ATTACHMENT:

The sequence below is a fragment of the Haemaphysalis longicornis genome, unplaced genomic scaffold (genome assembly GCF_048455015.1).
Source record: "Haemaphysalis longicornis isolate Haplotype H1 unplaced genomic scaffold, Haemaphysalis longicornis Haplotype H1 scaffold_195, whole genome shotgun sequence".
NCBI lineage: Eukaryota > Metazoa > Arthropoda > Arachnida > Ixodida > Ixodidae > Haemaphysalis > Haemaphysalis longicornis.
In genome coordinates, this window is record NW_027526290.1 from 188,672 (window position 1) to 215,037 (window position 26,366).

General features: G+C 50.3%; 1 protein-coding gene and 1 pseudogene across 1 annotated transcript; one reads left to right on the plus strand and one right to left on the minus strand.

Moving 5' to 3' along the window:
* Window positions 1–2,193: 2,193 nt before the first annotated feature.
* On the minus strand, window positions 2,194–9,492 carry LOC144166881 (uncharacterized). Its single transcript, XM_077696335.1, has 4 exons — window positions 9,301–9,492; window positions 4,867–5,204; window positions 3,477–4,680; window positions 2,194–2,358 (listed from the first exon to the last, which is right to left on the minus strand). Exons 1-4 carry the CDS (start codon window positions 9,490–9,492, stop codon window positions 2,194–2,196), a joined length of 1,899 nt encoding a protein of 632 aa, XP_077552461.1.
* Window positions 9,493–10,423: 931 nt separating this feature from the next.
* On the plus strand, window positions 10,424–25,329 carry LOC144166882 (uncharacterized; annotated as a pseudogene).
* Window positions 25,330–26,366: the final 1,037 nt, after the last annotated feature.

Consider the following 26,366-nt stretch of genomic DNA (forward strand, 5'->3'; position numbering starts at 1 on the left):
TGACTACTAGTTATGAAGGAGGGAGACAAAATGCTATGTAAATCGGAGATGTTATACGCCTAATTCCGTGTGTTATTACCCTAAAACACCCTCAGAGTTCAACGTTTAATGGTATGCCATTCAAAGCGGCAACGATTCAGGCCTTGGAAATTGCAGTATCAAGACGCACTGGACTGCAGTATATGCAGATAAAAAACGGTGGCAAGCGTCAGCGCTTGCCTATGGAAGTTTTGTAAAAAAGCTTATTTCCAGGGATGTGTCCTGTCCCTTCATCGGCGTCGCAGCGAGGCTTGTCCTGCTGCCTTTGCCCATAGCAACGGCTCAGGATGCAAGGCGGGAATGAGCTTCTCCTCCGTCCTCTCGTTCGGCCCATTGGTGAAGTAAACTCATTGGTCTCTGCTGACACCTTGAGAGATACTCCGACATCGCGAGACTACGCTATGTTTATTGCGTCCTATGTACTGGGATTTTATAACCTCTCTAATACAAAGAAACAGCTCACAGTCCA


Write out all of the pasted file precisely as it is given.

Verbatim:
The sequence below is a fragment of the Haemaphysalis longicornis genome, unplaced genomic scaffold (genome assembly GCF_048455015.1).
Source record: "Haemaphysalis longicornis isolate Haplotype H1 unplaced genomic scaffold, Haemaphysalis longicornis Haplotype H1 scaffold_195, whole genome shotgun sequence".
NCBI lineage: Eukaryota > Metazoa > Arthropoda > Arachnida > Ixodida > Ixodidae > Haemaphysalis > Haemaphysalis longicornis.
In genome coordinates, this window is record NW_027526290.1 from 188,672 (window position 1) to 215,037 (window position 26,366).

General features: G+C 50.3%; 1 protein-coding gene and 1 pseudogene across 1 annotated transcript; one reads left to right on the plus strand and one right to left on the minus strand.

Moving 5' to 3' along the window:
* Window positions 1–2,193: 2,193 nt before the first annotated feature.
* On the minus strand, window positions 2,194–9,492 carry LOC144166881 (uncharacterized). Its single transcript, XM_077696335.1, has 4 exons — window positions 9,301–9,492; window positions 4,867–5,204; window positions 3,477–4,680; window positions 2,194–2,358 (listed from the first exon to the last, which is right to left on the minus strand). Exons 1-4 carry the CDS (start codon window positions 9,490–9,492, stop codon window positions 2,194–2,196), a joined length of 1,899 nt encoding a protein of 632 aa, XP_077552461.1.
* Window positions 9,493–10,423: 931 nt separating this feature from the next.
* On the plus strand, window positions 10,424–25,329 carry LOC144166882 (uncharacterized; annotated as a pseudogene).
* Window positions 25,330–26,366: the final 1,037 nt, after the last annotated feature.

Consider the following 26,366-nt stretch of genomic DNA (forward strand, 5'->3'; position numbering starts at 1 on the left):
TGACTACTAGTTATGAAGGAGGGAGACAAAATGCTATGTAAATCGGAGATGTTATACGCCTAATTCCGTGTGTTATTACCCTAAAACACCCTCAGAGTTCAACGTTTAATGGTATGCCATTCAAAGCGGCAACGATTCAGGCCTTGGAAATTGCAGTATCAAGACGCACTGGACTGCAGTATATGCAGATAAAAAACGGTGGCAAGCGTCAGCGCTTGCCTATGGAAGTTTTGTAAAAAAGCTTATTTCCAGGGATGTGTCCTGTCCCTTCATCGGCGTCGCAGCGAGGCTTGTCCTGCTGCCTTTGCCCATAGCAACGGCTCAGGATGCAAGGCGGGAATGAGCTTCTCCTCCGTCCTCTCGTTCGGCCCATTGGTGAAGTAAACTCATTGGTCTCTGCTGACACCTTGAGAGATACTCCGACATCGCGAGACTACGCTATGTTTATTGCGTCCTATGTACTGGGATTTTATAACCTCTCTAATACAAAGAAACAGCTCACAGTCCA